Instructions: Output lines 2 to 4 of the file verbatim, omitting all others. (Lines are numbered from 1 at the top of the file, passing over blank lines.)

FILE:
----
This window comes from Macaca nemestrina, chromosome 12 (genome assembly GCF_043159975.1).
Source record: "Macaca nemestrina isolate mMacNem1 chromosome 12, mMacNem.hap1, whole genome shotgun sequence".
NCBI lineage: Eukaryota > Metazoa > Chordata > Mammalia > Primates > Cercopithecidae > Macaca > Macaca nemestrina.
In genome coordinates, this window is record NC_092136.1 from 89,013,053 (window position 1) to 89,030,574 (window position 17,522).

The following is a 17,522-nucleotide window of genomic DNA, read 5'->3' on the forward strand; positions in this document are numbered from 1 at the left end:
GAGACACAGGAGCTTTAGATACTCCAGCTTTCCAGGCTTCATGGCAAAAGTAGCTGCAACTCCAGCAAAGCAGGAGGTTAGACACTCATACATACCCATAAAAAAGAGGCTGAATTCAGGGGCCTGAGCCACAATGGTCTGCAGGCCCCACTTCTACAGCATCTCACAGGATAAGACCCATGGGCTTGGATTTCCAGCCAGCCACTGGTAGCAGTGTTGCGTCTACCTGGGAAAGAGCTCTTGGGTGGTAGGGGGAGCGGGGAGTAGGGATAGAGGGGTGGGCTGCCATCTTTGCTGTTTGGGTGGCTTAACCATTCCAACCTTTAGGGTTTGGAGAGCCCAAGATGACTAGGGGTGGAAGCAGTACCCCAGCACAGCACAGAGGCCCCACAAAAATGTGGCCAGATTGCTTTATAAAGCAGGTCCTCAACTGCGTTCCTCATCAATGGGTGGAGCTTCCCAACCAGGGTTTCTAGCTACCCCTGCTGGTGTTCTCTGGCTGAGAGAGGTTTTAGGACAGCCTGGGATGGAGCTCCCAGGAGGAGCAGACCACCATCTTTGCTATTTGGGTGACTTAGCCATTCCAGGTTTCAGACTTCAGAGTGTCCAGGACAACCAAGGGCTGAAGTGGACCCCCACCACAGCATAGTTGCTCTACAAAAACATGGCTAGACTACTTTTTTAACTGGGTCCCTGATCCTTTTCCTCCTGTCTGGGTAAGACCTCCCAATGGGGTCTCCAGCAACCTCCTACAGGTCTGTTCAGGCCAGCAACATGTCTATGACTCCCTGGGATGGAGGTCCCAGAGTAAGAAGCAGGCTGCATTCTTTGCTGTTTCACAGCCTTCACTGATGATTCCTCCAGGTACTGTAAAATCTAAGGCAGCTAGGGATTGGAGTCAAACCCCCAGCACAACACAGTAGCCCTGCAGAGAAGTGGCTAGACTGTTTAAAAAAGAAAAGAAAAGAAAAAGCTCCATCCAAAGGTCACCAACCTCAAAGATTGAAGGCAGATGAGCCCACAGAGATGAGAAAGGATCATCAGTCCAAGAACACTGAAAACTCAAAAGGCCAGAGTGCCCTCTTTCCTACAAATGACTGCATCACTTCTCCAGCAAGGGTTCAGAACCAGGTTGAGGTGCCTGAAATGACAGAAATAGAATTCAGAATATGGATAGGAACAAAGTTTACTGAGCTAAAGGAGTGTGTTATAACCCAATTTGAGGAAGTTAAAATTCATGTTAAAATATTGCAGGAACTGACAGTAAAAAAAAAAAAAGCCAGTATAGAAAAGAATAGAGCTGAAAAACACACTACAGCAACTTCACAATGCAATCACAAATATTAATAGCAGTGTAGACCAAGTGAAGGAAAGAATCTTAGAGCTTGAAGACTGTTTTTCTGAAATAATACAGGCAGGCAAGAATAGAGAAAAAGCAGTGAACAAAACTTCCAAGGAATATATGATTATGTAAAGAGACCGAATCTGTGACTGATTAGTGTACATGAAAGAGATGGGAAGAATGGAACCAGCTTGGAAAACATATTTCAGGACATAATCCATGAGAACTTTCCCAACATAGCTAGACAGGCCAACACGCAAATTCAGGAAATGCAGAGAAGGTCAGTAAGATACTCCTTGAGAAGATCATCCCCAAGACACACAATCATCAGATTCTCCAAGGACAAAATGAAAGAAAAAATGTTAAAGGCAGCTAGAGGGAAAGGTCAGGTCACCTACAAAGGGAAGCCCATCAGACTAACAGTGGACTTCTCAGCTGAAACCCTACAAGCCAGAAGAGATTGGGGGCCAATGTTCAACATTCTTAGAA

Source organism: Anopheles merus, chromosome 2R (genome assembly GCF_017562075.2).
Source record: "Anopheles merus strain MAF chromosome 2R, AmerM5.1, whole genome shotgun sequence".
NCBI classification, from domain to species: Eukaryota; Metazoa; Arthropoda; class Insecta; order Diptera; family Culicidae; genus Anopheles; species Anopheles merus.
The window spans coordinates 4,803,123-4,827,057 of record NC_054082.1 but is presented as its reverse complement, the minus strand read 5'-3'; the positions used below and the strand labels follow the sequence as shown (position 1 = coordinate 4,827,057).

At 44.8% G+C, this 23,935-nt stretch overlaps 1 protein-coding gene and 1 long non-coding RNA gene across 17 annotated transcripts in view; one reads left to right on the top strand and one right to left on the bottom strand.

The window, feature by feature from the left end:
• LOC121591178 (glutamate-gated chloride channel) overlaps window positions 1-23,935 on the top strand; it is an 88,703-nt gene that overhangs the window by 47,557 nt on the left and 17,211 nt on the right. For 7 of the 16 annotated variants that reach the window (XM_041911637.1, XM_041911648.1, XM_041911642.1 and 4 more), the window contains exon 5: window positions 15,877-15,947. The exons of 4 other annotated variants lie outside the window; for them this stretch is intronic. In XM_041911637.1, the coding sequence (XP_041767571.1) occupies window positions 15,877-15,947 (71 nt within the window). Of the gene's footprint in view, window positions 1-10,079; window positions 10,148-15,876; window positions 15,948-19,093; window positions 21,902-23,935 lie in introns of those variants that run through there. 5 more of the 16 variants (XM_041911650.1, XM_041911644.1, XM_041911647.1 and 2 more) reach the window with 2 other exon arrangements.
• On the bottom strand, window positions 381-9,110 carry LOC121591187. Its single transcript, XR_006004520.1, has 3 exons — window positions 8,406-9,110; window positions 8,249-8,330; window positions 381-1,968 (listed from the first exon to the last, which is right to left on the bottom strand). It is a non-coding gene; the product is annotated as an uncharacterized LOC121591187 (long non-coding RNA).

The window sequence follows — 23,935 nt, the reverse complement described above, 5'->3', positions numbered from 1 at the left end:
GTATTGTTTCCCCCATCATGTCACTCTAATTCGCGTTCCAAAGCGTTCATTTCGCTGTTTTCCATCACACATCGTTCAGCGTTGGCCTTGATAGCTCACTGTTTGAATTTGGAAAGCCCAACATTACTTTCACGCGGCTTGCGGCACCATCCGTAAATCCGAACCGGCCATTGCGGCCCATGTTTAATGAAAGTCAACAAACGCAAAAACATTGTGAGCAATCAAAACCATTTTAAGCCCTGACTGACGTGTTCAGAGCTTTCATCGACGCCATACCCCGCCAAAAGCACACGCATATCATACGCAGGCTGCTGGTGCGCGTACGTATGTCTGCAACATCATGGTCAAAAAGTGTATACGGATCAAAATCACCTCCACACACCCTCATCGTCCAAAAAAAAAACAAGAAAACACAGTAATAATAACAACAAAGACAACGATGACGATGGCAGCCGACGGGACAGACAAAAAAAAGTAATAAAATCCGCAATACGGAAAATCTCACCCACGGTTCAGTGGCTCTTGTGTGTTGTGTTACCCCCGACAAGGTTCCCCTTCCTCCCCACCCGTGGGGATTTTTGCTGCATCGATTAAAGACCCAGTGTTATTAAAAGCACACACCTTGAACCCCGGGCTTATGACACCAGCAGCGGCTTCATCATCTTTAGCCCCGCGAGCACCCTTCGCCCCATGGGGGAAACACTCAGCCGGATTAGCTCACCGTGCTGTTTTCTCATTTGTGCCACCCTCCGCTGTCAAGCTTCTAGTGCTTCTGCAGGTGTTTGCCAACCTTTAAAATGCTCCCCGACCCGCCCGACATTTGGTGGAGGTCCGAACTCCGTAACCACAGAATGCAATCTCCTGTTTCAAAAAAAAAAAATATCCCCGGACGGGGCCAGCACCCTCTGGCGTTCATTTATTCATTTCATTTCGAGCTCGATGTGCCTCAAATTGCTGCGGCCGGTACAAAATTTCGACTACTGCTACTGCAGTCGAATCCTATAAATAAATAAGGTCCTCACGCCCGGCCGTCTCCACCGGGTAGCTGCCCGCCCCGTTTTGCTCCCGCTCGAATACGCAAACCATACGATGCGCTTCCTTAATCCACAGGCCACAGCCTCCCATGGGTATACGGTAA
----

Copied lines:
Source record: "Macaca nemestrina isolate mMacNem1 chromosome 12, mMacNem.hap1, whole genome shotgun sequence".
NCBI lineage: Eukaryota > Metazoa > Chordata > Mammalia > Primates > Cercopithecidae > Macaca > Macaca nemestrina.
In genome coordinates, this window is record NC_092136.1 from 89,013,053 (window position 1) to 89,030,574 (window position 17,522).